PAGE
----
The majority decision has a firm grasp on the practical realities at place. The judges write that “our electoral system must balance several interrelated and sometimes conflicting values. Those values include certainty, accuracy, fairness, accessibility, voter anonymity, promptness, finality, legitimacy, efficiency and cost. But the central value is the Charter-protected right to vote.” [para. 44] Further, they note that the “current system of election administration in Canada is not designed to achieve perfection, but to come as close to the ideal of enfranchising all entitled voters as possible. Since the system and the Act are not designed for certainty alone, courts cannot demand perfect certainty. Rather, courts must be concerned with the integrity of the electoral system.”
This may be cold comfort to those who worry about fraud or simple errors resulting in ineligible votes. Some may not even care that there was no evidence of enough truly ineligible ballots to affect the outcome (let alone zero evidence of fraud). But if the cost of procedural safeguards to ensure absolute certainty in this regard is the disenfranchisement of legitimate voters then we may need to live with the reality that no system is perfect. At the very least, as the judges in the majority were correct to conclude, we need to have concrete evidence that results have been adversely affected by potential errors before we start overturning elections.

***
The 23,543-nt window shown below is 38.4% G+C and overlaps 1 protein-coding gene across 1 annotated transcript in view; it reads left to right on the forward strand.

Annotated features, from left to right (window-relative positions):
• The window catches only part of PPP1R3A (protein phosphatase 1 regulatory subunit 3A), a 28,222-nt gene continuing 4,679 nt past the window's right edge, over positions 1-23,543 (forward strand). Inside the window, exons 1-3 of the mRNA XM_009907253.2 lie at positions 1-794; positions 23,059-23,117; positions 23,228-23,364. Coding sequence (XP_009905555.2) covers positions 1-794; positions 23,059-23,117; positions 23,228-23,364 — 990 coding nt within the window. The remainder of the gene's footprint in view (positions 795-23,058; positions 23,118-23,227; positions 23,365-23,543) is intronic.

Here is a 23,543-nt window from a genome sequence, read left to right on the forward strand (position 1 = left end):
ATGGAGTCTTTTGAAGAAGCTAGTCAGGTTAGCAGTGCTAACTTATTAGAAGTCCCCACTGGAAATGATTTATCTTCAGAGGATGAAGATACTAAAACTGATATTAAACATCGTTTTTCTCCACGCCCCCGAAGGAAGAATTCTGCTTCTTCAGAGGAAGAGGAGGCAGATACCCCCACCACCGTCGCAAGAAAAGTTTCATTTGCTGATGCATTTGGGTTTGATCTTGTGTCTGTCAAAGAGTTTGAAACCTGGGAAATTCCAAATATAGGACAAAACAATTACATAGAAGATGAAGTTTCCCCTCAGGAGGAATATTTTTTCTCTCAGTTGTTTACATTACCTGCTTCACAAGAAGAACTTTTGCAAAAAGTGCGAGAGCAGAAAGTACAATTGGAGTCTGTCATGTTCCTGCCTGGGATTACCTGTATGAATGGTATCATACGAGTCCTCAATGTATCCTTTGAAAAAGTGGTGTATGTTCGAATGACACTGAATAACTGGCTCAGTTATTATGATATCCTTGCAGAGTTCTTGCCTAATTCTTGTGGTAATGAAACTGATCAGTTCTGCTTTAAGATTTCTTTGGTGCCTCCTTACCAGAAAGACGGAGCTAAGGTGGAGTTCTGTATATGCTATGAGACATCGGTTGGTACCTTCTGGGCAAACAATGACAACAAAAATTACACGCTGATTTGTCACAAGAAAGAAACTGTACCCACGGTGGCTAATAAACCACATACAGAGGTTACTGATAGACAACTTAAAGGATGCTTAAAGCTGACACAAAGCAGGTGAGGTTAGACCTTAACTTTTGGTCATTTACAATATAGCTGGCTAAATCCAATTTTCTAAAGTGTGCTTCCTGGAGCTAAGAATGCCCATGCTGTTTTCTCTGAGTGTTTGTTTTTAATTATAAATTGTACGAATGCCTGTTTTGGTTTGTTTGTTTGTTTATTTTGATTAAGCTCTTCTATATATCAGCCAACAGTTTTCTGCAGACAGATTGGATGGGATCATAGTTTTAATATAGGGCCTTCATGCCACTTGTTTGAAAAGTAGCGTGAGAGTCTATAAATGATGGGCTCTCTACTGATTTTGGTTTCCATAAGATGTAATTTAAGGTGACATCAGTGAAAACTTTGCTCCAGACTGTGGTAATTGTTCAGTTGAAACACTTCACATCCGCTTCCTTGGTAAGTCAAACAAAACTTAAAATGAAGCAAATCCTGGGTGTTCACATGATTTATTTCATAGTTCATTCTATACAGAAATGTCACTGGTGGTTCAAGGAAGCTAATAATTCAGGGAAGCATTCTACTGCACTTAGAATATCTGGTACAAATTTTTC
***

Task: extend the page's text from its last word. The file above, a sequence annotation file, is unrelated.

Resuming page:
Adam Goldenberg also praises the decision.
Like Bush v. Gore, Opitz v. Wrzesnewskyj was a split decision. In 2000, five Republican-appointed justices voted to end the Democrats’ last hopes of victory. Thursday, by contrast, two of the four judges who voted to keep a Conservative MP, Opitz, in office were Liberal nominees.
But in Canada, such partisan math does not matter. True, the Etobicoke Centre dispute was about politics; an election was won by 26 votes, a losing candidate challenged the result, a lower court overturned it, and the winner appealed to the country’s higest court. But the Supreme Court’s decision turned on its mandate to set precedent, not settle scores. And, unlike their American brethren, the Canadian court got it right.